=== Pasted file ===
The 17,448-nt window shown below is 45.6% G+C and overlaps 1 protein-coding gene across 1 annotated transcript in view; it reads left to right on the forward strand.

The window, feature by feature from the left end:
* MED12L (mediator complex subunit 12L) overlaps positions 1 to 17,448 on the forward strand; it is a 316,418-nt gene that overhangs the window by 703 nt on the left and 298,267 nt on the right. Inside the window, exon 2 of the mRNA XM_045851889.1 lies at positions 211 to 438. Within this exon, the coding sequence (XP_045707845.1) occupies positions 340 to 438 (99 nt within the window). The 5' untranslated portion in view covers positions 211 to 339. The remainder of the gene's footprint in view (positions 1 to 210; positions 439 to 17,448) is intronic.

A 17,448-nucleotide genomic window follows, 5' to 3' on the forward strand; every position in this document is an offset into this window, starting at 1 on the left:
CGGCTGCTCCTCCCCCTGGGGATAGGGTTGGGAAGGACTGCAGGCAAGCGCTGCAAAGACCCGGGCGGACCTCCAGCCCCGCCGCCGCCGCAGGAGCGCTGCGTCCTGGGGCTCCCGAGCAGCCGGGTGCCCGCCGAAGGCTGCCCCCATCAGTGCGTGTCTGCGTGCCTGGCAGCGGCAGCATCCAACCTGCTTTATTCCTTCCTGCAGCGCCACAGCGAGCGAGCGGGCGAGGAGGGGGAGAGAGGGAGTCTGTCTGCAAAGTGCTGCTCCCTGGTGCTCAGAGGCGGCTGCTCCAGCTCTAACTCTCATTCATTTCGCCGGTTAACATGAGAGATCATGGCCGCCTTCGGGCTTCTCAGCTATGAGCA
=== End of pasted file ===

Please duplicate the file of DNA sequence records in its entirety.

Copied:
The 17,448-nt window shown below is 45.6% G+C and overlaps 1 protein-coding gene across 1 annotated transcript in view; it reads left to right on the forward strand.

The window, feature by feature from the left end:
* MED12L (mediator complex subunit 12L) overlaps positions 1 to 17,448 on the forward strand; it is a 316,418-nt gene that overhangs the window by 703 nt on the left and 298,267 nt on the right. Inside the window, exon 2 of the mRNA XM_045851889.1 lies at positions 211 to 438. Within this exon, the coding sequence (XP_045707845.1) occupies positions 340 to 438 (99 nt within the window). The 5' untranslated portion in view covers positions 211 to 339. The remainder of the gene's footprint in view (positions 1 to 210; positions 439 to 17,448) is intronic.

A 17,448-nucleotide genomic window follows, 5' to 3' on the forward strand; every position in this document is an offset into this window, starting at 1 on the left:
CGGCTGCTCCTCCCCCTGGGGATAGGGTTGGGAAGGACTGCAGGCAAGCGCTGCAAAGACCCGGGCGGACCTCCAGCCCCGCCGCCGCCGCAGGAGCGCTGCGTCCTGGGGCTCCCGAGCAGCCGGGTGCCCGCCGAAGGCTGCCCCCATCAGTGCGTGTCTGCGTGCCTGGCAGCGGCAGCATCCAACCTGCTTTATTCCTTCCTGCAGCGCCACAGCGAGCGAGCGGGCGAGGAGGGGGAGAGAGGGAGTCTGTCTGCAAAGTGCTGCTCCCTGGTGCTCAGAGGCGGCTGCTCCAGCTCTAACTCTCATTCATTTCGCCGGTTAACATGAGAGATCATGGCCGCCTTCGGGCTTCTCAGCTATGAGCA